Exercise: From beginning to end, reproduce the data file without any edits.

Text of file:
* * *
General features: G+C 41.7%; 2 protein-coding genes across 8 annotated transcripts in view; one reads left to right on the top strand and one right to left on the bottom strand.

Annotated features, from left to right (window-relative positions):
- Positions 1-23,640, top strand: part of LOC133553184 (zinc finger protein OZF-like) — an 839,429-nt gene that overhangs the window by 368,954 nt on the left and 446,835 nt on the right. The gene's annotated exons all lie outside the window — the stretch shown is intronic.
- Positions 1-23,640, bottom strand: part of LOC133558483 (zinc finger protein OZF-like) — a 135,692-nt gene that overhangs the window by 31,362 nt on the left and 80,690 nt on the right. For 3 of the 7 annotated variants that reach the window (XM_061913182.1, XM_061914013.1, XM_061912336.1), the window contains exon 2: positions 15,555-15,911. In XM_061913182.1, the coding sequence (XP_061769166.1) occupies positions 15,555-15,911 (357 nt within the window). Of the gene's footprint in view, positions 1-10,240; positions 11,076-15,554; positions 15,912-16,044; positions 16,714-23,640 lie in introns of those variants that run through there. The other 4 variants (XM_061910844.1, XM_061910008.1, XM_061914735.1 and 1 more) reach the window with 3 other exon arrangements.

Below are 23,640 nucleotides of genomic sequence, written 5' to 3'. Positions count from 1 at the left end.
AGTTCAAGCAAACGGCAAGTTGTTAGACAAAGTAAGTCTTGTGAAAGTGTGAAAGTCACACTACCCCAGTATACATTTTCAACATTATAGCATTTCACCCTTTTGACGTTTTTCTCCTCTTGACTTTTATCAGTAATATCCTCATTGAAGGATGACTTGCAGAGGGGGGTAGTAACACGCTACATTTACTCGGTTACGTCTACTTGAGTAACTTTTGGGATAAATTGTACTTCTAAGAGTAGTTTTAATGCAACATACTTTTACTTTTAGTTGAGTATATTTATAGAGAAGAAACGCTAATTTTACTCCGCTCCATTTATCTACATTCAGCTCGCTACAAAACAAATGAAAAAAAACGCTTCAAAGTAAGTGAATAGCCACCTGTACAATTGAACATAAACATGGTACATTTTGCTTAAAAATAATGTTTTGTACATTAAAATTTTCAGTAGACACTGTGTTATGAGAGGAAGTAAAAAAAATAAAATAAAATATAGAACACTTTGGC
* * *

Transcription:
General features: G+C 41.7%; 2 protein-coding genes across 8 annotated transcripts in view; one reads left to right on the top strand and one right to left on the bottom strand.

Annotated features, from left to right (window-relative positions):
- Positions 1-23,640, top strand: part of LOC133553184 (zinc finger protein OZF-like) — an 839,429-nt gene that overhangs the window by 368,954 nt on the left and 446,835 nt on the right. The gene's annotated exons all lie outside the window — the stretch shown is intronic.
- Positions 1-23,640, bottom strand: part of LOC133558483 (zinc finger protein OZF-like) — a 135,692-nt gene that overhangs the window by 31,362 nt on the left and 80,690 nt on the right. For 3 of the 7 annotated variants that reach the window (XM_061913182.1, XM_061914013.1, XM_061912336.1), the window contains exon 2: positions 15,555-15,911. In XM_061913182.1, the coding sequence (XP_061769166.1) occupies positions 15,555-15,911 (357 nt within the window). Of the gene's footprint in view, positions 1-10,240; positions 11,076-15,554; positions 15,912-16,044; positions 16,714-23,640 lie in introns of those variants that run through there. The other 4 variants (XM_061910844.1, XM_061910008.1, XM_061914735.1 and 1 more) reach the window with 3 other exon arrangements.

Below are 23,640 nucleotides of genomic sequence, written 5' to 3'. Positions count from 1 at the left end.
AGTTCAAGCAAACGGCAAGTTGTTAGACAAAGTAAGTCTTGTGAAAGTGTGAAAGTCACACTACCCCAGTATACATTTTCAACATTATAGCATTTCACCCTTTTGACGTTTTTCTCCTCTTGACTTTTATCAGTAATATCCTCATTGAAGGATGACTTGCAGAGGGGGGTAGTAACACGCTACATTTACTCGGTTACGTCTACTTGAGTAACTTTTGGGATAAATTGTACTTCTAAGAGTAGTTTTAATGCAACATACTTTTACTTTTAGTTGAGTATATTTATAGAGAAGAAACGCTAATTTTACTCCGCTCCATTTATCTACATTCAGCTCGCTACAAAACAAATGAAAAAAAACGCTTCAAAGTAAGTGAATAGCCACCTGTACAATTGAACATAAACATGGTACATTTTGCTTAAAAATAATGTTTTGTACATTAAAATTTTCAGTAGACACTGTGTTATGAGAGGAAGTAAAAAAAATAAAATAAAATATAGAACACTTTGGC